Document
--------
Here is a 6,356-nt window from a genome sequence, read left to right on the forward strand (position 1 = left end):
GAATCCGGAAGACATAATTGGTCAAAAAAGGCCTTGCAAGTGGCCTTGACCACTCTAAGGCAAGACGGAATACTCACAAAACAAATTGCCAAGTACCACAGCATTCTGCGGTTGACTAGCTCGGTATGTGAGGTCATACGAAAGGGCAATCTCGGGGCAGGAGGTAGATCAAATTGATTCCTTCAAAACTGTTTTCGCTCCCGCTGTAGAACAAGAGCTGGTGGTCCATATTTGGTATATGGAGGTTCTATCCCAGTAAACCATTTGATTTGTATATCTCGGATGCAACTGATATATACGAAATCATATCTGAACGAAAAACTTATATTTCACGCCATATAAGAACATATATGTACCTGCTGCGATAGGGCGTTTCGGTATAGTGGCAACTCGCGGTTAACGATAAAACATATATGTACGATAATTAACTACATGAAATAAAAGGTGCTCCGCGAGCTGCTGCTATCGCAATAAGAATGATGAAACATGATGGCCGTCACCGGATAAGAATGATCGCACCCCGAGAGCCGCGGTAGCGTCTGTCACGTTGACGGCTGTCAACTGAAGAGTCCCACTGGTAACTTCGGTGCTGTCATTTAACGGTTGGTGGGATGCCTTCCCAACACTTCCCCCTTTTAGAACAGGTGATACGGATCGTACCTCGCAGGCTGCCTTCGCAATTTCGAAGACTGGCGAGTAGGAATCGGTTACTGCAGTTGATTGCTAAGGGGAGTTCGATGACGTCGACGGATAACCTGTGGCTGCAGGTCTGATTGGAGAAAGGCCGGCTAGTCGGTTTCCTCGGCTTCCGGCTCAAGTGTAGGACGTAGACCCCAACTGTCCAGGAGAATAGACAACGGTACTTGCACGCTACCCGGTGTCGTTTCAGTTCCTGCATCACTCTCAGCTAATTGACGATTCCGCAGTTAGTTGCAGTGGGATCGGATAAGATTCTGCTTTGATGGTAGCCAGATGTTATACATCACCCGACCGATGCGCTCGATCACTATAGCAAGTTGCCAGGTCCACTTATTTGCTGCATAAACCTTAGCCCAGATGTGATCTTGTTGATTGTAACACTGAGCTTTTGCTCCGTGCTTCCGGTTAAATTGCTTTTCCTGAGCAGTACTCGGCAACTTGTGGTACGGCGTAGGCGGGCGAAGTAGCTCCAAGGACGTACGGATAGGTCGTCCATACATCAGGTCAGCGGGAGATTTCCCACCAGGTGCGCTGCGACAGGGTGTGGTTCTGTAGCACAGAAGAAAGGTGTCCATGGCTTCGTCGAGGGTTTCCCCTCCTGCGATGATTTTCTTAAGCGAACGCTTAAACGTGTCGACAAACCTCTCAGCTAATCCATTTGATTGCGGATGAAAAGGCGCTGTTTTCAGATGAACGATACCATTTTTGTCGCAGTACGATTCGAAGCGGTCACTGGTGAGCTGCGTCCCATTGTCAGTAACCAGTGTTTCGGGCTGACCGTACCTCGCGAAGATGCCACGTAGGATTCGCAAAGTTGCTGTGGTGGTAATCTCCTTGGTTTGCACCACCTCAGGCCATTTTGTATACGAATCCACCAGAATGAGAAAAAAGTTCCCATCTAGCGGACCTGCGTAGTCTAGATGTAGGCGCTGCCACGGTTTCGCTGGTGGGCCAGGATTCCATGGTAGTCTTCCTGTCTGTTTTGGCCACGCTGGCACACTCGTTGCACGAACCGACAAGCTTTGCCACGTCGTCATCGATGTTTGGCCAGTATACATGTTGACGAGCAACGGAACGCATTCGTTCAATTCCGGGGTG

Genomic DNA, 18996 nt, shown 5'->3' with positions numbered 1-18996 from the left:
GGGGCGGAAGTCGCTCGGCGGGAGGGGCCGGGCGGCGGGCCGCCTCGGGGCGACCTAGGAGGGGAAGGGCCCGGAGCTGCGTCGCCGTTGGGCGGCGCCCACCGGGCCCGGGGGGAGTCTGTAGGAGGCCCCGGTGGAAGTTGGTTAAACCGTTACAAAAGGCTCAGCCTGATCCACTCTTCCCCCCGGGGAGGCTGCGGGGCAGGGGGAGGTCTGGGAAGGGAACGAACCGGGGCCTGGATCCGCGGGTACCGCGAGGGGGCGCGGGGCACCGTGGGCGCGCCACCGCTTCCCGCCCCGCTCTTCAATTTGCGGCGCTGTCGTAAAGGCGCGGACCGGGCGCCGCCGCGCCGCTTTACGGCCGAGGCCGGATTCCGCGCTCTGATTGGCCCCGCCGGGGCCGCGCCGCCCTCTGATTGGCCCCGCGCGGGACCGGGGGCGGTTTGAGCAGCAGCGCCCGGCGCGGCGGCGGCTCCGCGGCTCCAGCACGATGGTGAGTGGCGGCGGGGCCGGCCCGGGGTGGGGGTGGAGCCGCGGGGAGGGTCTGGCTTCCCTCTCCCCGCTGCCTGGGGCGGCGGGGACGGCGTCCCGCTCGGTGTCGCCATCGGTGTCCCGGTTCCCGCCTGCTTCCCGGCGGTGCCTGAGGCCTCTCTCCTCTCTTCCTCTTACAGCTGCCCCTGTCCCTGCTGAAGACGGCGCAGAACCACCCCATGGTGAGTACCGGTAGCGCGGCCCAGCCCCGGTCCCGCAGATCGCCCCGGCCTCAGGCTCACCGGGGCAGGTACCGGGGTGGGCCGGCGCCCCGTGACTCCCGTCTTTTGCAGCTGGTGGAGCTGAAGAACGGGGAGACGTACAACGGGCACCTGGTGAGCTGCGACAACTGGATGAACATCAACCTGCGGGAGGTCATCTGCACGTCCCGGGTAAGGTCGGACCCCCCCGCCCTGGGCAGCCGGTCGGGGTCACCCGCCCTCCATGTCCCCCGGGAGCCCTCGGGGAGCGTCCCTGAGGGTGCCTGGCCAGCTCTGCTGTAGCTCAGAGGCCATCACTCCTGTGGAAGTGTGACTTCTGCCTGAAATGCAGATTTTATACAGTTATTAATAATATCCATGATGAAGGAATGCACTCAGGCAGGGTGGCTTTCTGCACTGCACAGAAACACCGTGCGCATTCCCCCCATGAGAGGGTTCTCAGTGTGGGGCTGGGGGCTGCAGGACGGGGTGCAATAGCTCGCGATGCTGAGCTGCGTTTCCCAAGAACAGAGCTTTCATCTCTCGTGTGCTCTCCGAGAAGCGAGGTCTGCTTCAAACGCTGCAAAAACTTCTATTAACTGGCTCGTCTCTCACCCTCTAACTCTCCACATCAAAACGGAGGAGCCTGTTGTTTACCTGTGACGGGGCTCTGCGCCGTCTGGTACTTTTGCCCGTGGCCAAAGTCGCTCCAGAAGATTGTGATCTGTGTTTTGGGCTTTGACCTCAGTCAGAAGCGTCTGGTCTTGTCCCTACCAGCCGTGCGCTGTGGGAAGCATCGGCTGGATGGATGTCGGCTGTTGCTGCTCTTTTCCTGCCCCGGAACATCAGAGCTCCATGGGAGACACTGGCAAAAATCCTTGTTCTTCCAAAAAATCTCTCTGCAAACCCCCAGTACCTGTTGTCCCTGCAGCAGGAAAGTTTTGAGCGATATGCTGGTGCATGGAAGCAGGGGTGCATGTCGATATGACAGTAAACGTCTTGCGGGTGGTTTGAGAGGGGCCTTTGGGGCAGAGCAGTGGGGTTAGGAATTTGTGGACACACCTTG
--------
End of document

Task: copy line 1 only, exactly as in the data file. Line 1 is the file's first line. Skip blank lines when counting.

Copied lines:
Here is a 6,356-nt window from a genome sequence, read left to right on the forward strand (position 1 = left end):